Box 1. Definitions of terms

We use ‘symbiosis’ as defined originally by Anton de Bary (1879) and in the broad sense of any close ecological or evolutionary interaction of two or more distinct organisms
EndophyteMicrobial organisms living within plants without causing apparent disease symptoms (Wilson 1995). In this study, we are not assuming the symbiotic nutritional mode of endophytes as parasite, mutualist or commensal
MutualistA symbiotic organism that confers net fitness benefits to the host and that gains a net benefit from the host. Defensive mutualists decrease negative impacts of parasites or enemies on hosts by a variety of mechanisms and are thus seen to ‘defend’ their hosts
ParasiteA symbiotic organism that confers net fitness costs to the host and that gains a net fitness benefit from the host. In this study, we include cheaters (e.g. Kiers et al. 2010) and exploiters (e.g. Jones, Ferriere & Bronstein 2009) as parasites
EnemyAny organism that consumes or damages tissues of the host, often from the outside. For example, we include herbivores (e.g. Chesson 2000) as enemies of a plant host

In this study, we focus on fungal endophytes of plant hosts to understand the evolution of multispecies microbial systems that include defensive symbionts and seek common themes in other multispecies interactions. The grass endophyte Epichloë has long provided a quintessential plant system and yielded key insights into the underlying genetic mechanisms and ecological outcomes for interactions between plant host, defensive symbiont and herbivores (Clay 1988, 1999; Schardl, Leuchtmann & Spiering 2004). Nonetheless, the vertically transmitted Epichloë represents just the tip of the iceberg for fungal diversity within plants (Carroll 1988; Rodriguez et al. 2009). When we include the horizontally transmitted fungal endophytes, those fungi that occur within plants without causing apparent disease symptoms (Wilson 1995), it is clear that not all endophytes may benefit the host (Carroll 1988) and that transitions to parasitism are not uncommon on a phylogenetic scale (Arnold et al. 2009). While the descriptions of endophytic organismal diversity (Arnold 2007; U'Ren et al. 2012) and of interactions between endophytes, plant hosts and enemies are increasingly detailed (Richmond et al. 2004; Saunders & Kohn 2009; Rodriguez Estrada et al. 2012), two broad problems need attention. First, a stronger theoretical framework that recognizes the ecological context-dependence of symbiotic evolution will help frame testable hypotheses. That context might encompass the identity and genetic relationship of interacting symbionts (e.g. Gardner, West & Buckling 2004; Vigneux et al. 2008), host identity and genotype (e.g. Pan & May 2009), or the specific mechanisms of interaction among the assembled community members (Buckling & Brockhurst 2008; Saunders, Glenn & Kohn 2010). Secondly, empirical measurements that untangle genetic and environmental sources of variation in the fitness costs and benefits of symbioses will provide insight into important evolutionary forces and inform model parameters. Both these challenges have at their centre the inherent ecological instability and consequent variation in individual fitness effects within multispecies assemblies (Rigaud, Perrot-Minnot & Brown 2010).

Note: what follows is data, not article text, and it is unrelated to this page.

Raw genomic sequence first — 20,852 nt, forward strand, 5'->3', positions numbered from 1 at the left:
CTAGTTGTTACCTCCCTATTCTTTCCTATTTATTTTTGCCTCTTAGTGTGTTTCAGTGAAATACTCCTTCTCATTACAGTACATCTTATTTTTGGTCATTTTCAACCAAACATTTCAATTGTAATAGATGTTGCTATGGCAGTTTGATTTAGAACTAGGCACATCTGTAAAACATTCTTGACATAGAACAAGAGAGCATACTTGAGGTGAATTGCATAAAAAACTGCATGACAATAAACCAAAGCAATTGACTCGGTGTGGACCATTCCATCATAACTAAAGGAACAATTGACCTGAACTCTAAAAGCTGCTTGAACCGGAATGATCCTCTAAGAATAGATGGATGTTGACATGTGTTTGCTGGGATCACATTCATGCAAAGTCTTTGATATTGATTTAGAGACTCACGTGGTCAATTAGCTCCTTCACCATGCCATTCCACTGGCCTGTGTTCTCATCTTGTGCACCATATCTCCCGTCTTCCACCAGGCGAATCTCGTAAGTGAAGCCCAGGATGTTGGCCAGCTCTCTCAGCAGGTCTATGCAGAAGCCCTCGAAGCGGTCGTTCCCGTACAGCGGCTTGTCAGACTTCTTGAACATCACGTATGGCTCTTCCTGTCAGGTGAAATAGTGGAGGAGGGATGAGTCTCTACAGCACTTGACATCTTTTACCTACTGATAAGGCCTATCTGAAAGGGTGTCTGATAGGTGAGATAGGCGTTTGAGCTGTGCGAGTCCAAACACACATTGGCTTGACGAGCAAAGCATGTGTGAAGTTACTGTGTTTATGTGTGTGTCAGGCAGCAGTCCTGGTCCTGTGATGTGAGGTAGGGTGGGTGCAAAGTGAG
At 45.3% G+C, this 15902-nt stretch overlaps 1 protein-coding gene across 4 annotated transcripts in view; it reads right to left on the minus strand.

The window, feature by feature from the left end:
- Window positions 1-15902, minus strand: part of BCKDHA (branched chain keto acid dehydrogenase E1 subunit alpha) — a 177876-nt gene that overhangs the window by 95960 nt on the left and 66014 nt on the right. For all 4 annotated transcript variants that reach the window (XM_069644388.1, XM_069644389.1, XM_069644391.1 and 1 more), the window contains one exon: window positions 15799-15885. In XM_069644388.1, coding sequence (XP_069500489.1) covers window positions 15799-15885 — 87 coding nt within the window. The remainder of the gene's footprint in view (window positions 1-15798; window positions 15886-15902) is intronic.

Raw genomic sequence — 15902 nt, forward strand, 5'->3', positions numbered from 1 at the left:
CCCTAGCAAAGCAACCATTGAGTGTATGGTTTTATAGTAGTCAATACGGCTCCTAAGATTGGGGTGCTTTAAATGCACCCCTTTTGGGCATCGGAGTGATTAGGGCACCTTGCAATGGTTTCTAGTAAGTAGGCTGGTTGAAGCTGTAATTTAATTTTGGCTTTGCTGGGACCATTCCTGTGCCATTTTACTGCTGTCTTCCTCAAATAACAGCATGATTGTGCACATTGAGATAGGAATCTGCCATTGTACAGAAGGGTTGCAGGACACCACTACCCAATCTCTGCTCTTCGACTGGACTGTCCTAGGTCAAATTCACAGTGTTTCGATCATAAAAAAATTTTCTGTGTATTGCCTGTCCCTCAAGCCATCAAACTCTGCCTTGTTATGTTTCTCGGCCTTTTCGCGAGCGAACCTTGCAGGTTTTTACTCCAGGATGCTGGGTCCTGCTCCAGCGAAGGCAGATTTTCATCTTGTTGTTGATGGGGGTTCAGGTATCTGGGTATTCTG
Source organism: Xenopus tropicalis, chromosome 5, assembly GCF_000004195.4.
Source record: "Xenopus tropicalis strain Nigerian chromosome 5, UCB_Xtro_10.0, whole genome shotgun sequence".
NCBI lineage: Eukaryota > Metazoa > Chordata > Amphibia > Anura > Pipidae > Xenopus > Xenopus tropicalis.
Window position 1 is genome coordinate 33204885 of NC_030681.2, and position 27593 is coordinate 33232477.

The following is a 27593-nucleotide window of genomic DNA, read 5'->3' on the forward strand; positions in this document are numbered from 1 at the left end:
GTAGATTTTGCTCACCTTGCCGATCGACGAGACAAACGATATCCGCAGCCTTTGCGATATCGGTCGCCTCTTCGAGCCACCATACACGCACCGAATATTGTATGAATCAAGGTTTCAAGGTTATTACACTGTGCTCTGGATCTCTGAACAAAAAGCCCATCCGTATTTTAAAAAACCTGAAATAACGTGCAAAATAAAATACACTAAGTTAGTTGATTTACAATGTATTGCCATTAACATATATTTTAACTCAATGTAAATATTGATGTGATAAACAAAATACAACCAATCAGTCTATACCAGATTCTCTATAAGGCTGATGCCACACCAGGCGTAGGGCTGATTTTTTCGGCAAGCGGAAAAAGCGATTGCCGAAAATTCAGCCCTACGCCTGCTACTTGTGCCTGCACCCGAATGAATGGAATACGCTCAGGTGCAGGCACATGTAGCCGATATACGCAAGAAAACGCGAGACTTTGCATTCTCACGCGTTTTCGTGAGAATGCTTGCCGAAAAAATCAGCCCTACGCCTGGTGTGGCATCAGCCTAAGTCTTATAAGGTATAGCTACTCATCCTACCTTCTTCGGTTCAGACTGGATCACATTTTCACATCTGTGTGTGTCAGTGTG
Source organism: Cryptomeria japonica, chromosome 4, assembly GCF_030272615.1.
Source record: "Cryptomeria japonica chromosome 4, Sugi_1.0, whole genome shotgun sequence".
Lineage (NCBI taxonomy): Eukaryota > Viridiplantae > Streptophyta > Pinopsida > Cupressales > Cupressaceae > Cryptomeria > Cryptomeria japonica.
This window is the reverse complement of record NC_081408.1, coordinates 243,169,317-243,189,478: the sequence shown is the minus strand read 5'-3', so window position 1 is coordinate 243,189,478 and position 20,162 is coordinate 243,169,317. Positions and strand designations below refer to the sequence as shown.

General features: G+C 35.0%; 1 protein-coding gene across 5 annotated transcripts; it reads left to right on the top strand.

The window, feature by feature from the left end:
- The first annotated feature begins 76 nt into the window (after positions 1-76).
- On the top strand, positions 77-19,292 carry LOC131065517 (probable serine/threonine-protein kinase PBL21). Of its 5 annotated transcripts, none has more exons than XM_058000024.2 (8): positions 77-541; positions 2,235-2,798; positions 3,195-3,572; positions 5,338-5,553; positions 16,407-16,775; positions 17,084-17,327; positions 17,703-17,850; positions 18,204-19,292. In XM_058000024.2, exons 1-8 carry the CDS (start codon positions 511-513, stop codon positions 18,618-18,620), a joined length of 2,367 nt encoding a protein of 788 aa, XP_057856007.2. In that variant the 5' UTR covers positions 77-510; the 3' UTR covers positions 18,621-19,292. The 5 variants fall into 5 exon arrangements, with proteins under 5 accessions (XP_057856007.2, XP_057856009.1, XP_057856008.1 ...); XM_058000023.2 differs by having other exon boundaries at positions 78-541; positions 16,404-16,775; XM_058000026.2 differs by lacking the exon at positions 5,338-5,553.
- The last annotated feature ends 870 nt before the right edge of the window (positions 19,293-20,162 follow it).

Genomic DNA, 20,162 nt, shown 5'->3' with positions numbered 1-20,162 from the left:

What We Understand from Theory